How event creators made money

Prior to the pandemic, virtual events were not considered central to many of our creators’ businesses. But when COVID-19 hit and many of our interactions shifted online, the virtual realm became a natural place for our creators to convene. While at first they were unsure if they could generate value from virtual events, as the pandemic continued, Eventbrite creators felt more comfortable charging for their virtual events—and attendees were willing to pay. Sports and fitness events (anything from minor league soccer games and yoga classes to quidditch leagues and walkathons) consistently recorded the highest share of paid tickets for virtual events, with about ⅓ of all events paid. As gyms and sports leagues shut down and people became desperate for the camaraderie of physical events, the share of paid tickets and number of attendees increased. 

Virtual events in the spheres of film, media, and entertainment also raked in more income, with the percentage of paid tickets in that category more than doubling from 16 percent in March to 34.4 percent in November. For example, by October, at least a third of all virtual museum tours charged a fee — a stark shift from April, when almost all of them were free. This may be proof that people are willing to pay for previously gratis content — especially when the physical doors of theaters, museums, and other venues remain shut.

Some event creators are developing best practices for hosting more profitable events. One successful method we’ve seen is for event creators to leverage the power of their guests and hosts. “The artists who do the most to help us promote their event have the largest audiences,” explained Vito Rinaldo, a retired teacher turned virtual venue entrepreneur who this year founded the virtual concert venue TOF Productions. He’ll encourage future artists to help spread the word in 2021. Because Rinaldo can track attendee data from recurring events with Eventbrite, he’s seen trends that allow him and his artists to maximize returns. “Thursdays falling before holiday weekends see a reduced attendance for obvious reasons,” he said. “We plan to avoid scheduling on those dates in 2021.”

Virtual travel helped creators reach new audiences

A major factor in online events’ success may be global attendance. Eventbrite found that virtual events hosted in the US and UK attracted more than 30% of their attendees from other locations around the globe. The main reason is that there aren’t practical physical limitations on where attendees can be located with virtual events. In the absence of language barriers and time zone constraints, there’s no reason why a person in Osaka, Japan, can’t attend a virtual lecture in Kalamazoo, Michigan.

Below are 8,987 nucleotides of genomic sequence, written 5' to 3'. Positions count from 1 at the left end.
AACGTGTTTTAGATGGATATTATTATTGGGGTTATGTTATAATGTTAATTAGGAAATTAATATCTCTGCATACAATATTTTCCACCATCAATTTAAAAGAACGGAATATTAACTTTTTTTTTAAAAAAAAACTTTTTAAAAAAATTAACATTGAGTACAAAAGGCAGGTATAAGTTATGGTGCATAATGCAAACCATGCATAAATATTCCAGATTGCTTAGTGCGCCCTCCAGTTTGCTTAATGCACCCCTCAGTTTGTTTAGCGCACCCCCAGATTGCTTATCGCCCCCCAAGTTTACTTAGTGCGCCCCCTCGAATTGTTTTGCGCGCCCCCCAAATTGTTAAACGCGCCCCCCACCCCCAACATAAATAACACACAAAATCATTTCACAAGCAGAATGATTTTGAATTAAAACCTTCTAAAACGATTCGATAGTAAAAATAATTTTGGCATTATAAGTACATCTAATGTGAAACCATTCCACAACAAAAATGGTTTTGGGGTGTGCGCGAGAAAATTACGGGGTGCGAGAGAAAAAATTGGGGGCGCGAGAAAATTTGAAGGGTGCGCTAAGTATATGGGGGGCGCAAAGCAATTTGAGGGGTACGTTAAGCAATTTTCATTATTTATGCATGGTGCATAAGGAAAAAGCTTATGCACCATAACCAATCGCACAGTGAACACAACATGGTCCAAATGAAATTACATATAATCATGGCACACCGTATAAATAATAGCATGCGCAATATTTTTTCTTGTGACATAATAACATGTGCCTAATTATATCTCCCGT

One has to wonder if in a year when most travel abruptly ground to a halt, people have turned to online events as a means of visiting new places and indulging their itch to travel. According to Corey William Schneider, CEO and founder of New York Adventure Club (a community-driven club that offers tours, history seminars, and exclusive events focused on and in New York City), “virtual tourism is not just here, but here to stay. COVID-19 forced the world to stay indoors and pursue all forms of entertainment from home, and when the pandemic subsides, I believe there will be events that people will prefer to do from home instead of in-person.”

Since starting to host virtual events in mid-March, New York Adventure Club’s audience has grown by over 100%. “70% are in the Greater New York Area, but around 25% are other domestic ‘visitors’ from coast to coast. A smaller fraction are international viewers, though I’m sure it would grow if we offered events at times of day that better suited them.” It’s clear from his audience that the appetite to “visit” New York through one of the club’s virtual webinars is strong. 

Due to the success he’s seen expanding his audience through virtual tourism, Schneider has acknowledged no plan to slow down. “I plan to restart our in-person events with the goal of complimenting our virtual side of the business. I’m still figuring out the details on the rollout, but feel the future is a hybrid approach.”

Looking to 2021

With the future of COVID-19 still uncertain, virtual events are likely to remain a popular supplement to in-person events. The results of this Eventbrite Inside Look Report make it clear that creators may miss out unless they invest in virtual events. When the pandemic draws to a close — whenever that may be — creators with strong online presences may be in a position to leverage their demonstrated success and improve their businesses’ long-term bottom line. But the benefits of online programming go beyond financial incentives.

“Perhaps the silver lining of this pandemic is that online events have the power to globally engage communities in new ways, helping creators bring people together from small town America to far reaching corners of the world,” shared Julia Hartz, co-founder and CEO of Eventbrite. “That’s something to celebrate as we continue to work toward the safe return of in-person events.”